Subscribe to Newsletter
Monthly Newsletter: Join more than 5,000 African literature enthusiasts!
Subscribe for African literature news, and receive a free copy of our "Guide to African Novels."

AFTERNOON WITH MOTEN: Note #2

SHARE THIS

A fternoon with Fred Moten is a limited Brittle Paper series. Catch up on the story behind these unusual class notes @ Afternoon with Fred Moten Note # 1

Note # 2

A man stopped them on their way from the river. He said he wanted to read them a poem he had written himself. They interrupted him. They said they were in a hurry. They said it was rude of him to stop them just like that. Yet they did not say they were not in the mood for some kind of spectacle. If nothing else, it could distract the sun from taking an all too keen interest in their tired bodies. So they waited. The poet cleared his throat.  But no sound came. His face twitched. His bushy brows fluttered. His stomach crunched. A fly buzzed by and perched on his upper lip. For a moment the onlookers thought the fly was the poet’s puppet. A puppet master and a fly. What a show! They waited for the fly to sing like flies do. But the fly simply buzzed on. Taking the poet’s open mouth as an open invitation, the fly lost itself in the deep silence of his esophagus.

At this point, it became clear that the problem was not that the poet was silent but that he was silent in spite of a widely gaping mouth. The spectators could not leave, trapped in expectation. The poet would not speak, caught in the grips of potentiality. At least, that was how a man in the crowd later explained what happened. He had been reading the writings of one Avicenna, a great Persian philosopher who  lived in the 12th century. Avicenna was a doctor, so he wrote medical books. But he was also a philosopher, so he thought about a lot of things. Things like Aristotle and his concept of potentiality or can we say possibility without fulfillment? Anyway, like any good student, Avicenna kinda outstripped Aristotle and came up with the idea of “perfect potentiality.” He chose as its sublime example “the figure of the scribe in the moment in which he does not write.” But it could as well be the image of a poet caught in the threshold of speech and silence.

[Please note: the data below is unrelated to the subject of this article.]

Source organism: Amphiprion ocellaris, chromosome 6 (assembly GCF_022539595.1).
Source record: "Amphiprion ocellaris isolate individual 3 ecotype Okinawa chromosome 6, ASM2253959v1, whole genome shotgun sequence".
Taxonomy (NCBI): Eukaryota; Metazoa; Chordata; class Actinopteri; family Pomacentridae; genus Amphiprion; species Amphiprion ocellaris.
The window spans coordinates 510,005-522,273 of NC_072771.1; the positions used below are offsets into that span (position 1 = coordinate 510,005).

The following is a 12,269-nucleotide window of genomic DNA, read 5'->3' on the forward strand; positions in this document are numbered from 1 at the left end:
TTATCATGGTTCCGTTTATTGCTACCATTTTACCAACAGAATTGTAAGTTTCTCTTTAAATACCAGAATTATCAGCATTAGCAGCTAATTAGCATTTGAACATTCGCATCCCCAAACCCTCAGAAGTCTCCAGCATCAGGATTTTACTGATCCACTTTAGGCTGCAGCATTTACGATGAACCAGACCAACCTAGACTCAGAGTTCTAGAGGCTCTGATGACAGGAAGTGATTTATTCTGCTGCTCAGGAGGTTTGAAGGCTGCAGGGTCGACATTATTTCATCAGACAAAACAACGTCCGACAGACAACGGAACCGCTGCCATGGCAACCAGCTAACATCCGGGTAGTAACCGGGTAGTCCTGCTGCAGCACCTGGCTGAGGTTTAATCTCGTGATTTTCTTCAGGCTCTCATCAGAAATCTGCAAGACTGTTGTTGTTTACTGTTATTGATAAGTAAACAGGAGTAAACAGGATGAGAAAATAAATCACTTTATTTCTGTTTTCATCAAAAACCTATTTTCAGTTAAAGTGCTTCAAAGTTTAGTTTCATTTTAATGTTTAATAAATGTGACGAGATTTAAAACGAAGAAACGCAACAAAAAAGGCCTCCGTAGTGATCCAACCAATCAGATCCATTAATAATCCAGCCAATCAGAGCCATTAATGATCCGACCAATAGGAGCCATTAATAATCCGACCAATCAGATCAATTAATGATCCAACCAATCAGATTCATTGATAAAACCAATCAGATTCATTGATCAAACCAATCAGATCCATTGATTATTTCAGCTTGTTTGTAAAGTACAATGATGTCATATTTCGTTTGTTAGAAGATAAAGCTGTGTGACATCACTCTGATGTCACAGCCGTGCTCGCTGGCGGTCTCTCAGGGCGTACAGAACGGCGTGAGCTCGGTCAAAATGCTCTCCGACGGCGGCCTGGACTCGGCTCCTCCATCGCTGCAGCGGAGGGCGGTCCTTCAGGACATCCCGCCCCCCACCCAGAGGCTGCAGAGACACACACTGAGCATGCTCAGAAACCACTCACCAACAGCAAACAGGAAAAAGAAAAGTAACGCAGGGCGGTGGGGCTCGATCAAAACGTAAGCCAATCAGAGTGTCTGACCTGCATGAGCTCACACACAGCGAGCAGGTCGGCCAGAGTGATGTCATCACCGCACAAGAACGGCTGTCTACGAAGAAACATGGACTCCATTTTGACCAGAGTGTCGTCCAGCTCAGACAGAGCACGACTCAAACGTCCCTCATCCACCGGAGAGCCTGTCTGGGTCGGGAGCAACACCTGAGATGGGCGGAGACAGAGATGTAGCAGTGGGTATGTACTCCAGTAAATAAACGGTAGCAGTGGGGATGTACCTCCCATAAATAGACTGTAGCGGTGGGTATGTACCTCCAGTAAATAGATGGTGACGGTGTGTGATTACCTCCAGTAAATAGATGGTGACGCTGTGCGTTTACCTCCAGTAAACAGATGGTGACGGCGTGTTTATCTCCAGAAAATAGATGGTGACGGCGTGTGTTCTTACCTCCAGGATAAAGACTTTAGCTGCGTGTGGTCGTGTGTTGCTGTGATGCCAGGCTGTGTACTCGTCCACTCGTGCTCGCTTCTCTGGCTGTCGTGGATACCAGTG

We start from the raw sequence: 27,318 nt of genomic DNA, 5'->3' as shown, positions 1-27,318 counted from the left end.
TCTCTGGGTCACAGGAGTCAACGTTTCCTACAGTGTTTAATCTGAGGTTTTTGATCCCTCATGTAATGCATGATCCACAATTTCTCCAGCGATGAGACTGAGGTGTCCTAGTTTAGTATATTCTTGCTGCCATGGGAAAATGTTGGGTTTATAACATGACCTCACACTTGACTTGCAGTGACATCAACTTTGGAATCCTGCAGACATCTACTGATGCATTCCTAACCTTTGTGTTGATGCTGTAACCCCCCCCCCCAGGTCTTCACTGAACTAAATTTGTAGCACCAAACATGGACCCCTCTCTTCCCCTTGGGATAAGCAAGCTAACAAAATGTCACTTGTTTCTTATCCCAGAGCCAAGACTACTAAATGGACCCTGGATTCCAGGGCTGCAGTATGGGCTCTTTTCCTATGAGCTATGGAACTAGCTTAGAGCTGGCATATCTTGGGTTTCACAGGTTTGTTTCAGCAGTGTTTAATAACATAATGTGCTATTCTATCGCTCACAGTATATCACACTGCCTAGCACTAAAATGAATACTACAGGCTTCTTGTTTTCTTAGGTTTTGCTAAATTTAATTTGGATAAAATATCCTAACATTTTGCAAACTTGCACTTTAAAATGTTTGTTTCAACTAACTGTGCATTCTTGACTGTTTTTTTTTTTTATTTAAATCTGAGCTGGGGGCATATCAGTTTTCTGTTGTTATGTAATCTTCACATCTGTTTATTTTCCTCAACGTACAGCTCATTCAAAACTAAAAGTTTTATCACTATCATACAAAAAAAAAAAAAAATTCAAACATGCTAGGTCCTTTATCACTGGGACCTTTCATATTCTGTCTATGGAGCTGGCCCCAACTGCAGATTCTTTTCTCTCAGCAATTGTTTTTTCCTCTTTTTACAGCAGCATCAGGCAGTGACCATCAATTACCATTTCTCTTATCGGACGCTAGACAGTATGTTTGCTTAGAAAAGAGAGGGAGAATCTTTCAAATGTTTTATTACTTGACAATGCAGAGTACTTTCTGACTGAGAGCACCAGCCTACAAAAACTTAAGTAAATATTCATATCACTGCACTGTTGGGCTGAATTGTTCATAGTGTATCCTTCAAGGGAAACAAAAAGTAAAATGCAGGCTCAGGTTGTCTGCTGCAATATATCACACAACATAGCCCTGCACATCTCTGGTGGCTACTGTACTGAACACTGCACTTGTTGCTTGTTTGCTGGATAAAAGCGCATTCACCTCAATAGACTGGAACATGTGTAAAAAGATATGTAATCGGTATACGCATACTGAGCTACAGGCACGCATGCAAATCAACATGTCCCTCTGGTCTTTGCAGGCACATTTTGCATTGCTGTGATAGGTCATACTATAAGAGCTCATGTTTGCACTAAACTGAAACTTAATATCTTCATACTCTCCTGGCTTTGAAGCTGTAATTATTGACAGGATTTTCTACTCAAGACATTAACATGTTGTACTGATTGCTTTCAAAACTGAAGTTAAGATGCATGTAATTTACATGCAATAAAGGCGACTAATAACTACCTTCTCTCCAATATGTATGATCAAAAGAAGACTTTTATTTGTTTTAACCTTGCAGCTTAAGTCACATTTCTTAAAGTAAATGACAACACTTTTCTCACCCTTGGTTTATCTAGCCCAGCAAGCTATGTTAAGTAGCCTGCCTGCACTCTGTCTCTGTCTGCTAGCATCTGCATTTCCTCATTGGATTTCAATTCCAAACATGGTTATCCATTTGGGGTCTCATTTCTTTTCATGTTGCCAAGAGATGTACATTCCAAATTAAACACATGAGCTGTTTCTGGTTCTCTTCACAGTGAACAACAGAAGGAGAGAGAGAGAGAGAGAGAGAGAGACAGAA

Tags: , , , , ,

I hold a doctorate in English from Duke University and recently joined the Marquette University English faculty as an Assistant Professor. I love teaching African fiction and contemporary British novels. Brittle Paper is the virtual space/station where I play and experiment with ideas on how to reinvent African fiction and literary culture.

2 Responses to “AFTERNOON WITH MOTEN: Note #2” Subscribe

  1. Krismas September 20, 2011 at 12:12 am #

    ….u mean, a poet, caught ryhming, wit a voice of silence?

  2. admin September 20, 2011 at 2:43 am #

    @ Krismas: Abi o. Lol. By the way, thanks for stopping by Brittle Paper.

Leave a Reply

Welcome to Brittle Paper, your go-to site for African writing and literary culture. We bring you all the latest news and juicy updates on publications, authors, events, prizes, and lifestyle. Follow us on Twitter and Instagram (@brittlepaper) and sign up for our "I love African Literature" newsletter.

Monthly Newsletter!

Subscribe for African literature news, and receive a free copy of our
"Guide to African Novels."

Archives

The 2019 Brittle Paper Awards: Announcing The 5 Shortlists

BP shortlist

We are excited to announce The 5 Shortlists for the 2019 Brittle Paper Awards. Launched in 2017 to mark our seventh anniversary, the […]

“Read Salone, Build Salone”: The First Sierra Leone National Book Fair | 5-7 Dec.

SLNBF

Between December 5 to December 7, Freetown, Sierra Leone, will play host to the Sierra Leone National Book Fair—the first […]

Is There a Quota of 5 Books by African Authors for Every “Best 100 Books of 2019” List?

best of best of best of

As yet another year draws to a close, literary lists of various sorts are once again filling our newsfeeds. During […]

Laila Lalami’s The Other Americans Longlisted for the 2020 Aspen Words Literary Prize

Lalami_Laila-1

Moroccan-American novelist Laila Lalami’s The Other Americans has recently been longlisted for the 2020 Aspen Words Literary Prize. Described on the Aspen Prize’s […]

Apply for SBMEN’s Workshop “Literary Criticism: Judging Dynamic Creative Writing in All Forms”| 23 November

Screen Shot 2019-11-17 at 8.57.48 PM

The Society for Book and Magazine Editors of Nigeria (SBMEN) is calling for applications to its fourth (and last) editing […]

They Say There are Over 50 Translations of Things Fall Apart. Here are 61.

Achebe Translation Cover

How many times have you heard or read that Things Fall Apart has been translated into over 50 languages? And yet, […]

Thanks for signing up!

Never miss out on new posts. Subscribe to a digest, too:

No thanks, I only want the monthly newsletter.